Fraudulent Transfer Act: Be Wary of the Uncollectable Judgment Debtor

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Amundsen Davis Financial Services Alert

Financial institutions that become judgment creditors should always take a hard look at a judgment debtor’s financials and assets after getting a judgment against them. This is especially the case if the financial institution finds out that a debtor no longer has the assets that it had before. Some debtors fraudulently transfer assets to another individual or entity to hide them from financial institutions trying to collect on a judgment. If this has happened, then the financial institution may not be out of luck. They may be able to recover under a fraudulent transfer theory.

In a recent 1st District case, A.L. Dougherty Real Estate Management Co., LLC v. Tsai, 2017 IL App (1st) 161949 (December 29, 2017), the court found the corporation that received assets of the debtor and the individual that aided in forming this corporation liable to the creditor for the amount of the judgment due to a fraudulent transfer. The newly formed corporation took over and performed the same work that the debtor had previously done and all of the assets of the debtor were transferred to the newly formed corporation. The court found that these two entities were one in the same and held the newly formed corporation responsible for the judgment.

The court further stated that claims like these involve a dispute over enforcement of a judgment rather than breach of contract. In the A.L. Dougherty Real Estate Management Co., LLC case, the creditor was attempting to hold the individual and the newly formed corporation liable for the judgment rather than hold them to a prior contract. Because of this, contract principles did not apply. Contract principles are more stringent than finding that an individual or an entity is one in the same as the entity transferring the assets, so creditors will have an easier time recovering assets when only attempting to enforce a judgment.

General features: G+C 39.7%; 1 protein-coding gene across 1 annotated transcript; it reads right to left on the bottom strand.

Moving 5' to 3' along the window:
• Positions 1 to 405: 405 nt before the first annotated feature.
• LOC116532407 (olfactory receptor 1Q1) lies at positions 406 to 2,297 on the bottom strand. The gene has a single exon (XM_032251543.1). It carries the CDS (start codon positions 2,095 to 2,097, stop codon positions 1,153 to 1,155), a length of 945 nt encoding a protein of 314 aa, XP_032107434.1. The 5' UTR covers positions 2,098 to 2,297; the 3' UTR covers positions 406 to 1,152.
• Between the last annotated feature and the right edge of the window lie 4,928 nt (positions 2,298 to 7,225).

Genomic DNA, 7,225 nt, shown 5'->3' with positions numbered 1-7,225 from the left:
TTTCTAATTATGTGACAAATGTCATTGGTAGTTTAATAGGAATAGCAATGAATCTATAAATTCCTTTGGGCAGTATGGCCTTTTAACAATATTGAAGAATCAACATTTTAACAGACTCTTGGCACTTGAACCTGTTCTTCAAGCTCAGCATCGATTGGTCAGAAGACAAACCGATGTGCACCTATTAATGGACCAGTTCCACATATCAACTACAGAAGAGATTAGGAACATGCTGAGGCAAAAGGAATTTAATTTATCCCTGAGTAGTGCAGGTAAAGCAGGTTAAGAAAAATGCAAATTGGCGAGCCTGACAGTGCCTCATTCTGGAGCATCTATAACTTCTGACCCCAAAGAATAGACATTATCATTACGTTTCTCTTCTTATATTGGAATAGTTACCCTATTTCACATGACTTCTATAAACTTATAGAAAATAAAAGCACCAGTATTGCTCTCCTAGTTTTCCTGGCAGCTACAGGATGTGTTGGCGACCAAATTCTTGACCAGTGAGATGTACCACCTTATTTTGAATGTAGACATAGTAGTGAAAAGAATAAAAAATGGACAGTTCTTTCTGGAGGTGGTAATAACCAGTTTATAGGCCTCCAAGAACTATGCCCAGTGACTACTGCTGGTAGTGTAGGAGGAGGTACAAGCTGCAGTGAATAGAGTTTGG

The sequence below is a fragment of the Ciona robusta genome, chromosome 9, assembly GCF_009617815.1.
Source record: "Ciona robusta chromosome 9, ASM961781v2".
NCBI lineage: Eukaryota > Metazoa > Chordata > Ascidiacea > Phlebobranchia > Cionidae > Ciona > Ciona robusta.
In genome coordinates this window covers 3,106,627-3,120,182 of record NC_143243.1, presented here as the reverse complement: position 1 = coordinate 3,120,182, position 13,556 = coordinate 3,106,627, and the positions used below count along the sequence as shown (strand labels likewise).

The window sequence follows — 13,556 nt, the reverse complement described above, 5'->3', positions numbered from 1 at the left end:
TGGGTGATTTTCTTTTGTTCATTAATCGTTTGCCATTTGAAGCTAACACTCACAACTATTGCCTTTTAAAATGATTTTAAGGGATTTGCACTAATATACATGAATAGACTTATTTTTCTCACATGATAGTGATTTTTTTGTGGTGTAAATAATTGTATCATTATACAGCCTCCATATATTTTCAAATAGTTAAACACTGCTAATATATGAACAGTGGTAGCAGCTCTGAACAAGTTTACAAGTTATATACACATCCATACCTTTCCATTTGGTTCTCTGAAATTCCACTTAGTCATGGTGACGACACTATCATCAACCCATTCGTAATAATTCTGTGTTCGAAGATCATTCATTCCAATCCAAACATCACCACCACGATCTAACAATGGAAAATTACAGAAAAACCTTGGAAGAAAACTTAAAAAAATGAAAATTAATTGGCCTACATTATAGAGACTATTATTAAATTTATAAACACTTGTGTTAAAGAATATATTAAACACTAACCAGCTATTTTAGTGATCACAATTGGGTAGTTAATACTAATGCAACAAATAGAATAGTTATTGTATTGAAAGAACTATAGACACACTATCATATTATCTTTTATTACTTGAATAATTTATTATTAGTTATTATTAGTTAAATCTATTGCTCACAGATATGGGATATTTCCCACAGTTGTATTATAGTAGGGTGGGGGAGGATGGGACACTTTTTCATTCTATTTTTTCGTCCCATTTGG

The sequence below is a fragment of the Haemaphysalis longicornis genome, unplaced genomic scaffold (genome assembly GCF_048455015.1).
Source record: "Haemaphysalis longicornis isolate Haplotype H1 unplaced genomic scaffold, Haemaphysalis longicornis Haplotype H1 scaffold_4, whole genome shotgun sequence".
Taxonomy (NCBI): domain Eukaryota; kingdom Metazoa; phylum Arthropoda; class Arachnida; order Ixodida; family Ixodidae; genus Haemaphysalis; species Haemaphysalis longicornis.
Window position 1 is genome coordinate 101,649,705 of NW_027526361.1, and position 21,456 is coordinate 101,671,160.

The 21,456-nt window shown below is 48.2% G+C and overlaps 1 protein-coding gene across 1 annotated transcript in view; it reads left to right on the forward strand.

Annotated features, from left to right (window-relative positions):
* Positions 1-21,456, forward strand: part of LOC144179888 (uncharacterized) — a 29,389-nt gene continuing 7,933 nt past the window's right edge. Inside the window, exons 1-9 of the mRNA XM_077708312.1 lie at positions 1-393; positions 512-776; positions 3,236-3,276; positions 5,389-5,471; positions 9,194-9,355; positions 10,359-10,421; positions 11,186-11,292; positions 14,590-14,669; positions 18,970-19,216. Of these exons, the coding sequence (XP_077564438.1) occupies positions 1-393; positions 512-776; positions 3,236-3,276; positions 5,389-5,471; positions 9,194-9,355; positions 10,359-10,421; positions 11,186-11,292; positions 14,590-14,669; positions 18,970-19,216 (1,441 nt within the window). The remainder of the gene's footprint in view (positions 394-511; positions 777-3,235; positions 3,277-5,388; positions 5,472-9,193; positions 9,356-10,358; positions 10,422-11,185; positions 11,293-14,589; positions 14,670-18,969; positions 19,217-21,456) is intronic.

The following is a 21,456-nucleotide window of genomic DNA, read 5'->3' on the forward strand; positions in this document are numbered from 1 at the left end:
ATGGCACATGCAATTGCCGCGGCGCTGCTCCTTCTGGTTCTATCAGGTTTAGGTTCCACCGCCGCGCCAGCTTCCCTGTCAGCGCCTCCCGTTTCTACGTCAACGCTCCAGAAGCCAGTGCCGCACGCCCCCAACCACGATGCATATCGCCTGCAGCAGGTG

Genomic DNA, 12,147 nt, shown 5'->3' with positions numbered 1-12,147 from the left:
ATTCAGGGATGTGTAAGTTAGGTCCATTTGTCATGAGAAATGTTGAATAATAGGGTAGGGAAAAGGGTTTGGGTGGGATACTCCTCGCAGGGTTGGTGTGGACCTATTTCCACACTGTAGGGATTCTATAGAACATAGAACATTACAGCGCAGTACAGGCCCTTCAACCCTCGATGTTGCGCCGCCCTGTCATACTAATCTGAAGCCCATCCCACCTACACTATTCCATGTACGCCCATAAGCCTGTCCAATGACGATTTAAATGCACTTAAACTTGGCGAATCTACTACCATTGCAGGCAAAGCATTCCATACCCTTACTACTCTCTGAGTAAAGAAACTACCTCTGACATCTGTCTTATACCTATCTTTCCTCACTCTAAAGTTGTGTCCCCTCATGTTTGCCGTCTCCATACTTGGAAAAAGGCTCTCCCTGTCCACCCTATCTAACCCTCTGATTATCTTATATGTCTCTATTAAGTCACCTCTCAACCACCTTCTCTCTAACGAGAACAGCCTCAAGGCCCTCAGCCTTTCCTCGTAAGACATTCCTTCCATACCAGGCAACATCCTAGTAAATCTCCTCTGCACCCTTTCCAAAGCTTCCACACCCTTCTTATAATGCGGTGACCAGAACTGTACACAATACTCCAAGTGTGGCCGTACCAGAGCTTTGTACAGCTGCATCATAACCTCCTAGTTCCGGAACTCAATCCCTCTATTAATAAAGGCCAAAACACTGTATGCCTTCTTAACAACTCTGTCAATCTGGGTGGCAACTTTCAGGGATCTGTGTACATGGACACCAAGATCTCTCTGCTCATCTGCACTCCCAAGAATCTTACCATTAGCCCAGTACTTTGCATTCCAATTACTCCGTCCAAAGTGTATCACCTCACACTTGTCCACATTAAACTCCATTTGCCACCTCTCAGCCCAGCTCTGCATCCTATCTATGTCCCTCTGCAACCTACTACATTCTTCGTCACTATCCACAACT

A debtor who appears to have no assets may just be hiding them and a financial institution should be wary of these debtors as they may be able to collect on the judgment after all. Debtors may try to make all sorts of arguments to prevent financial institutions from finding their hidden assets. These arguments are likely to include that the tougher contract principles should apply when enforcing judgments, but A.L. Dougherty Real Estate Management Co., LLC shows that this should not be the case.

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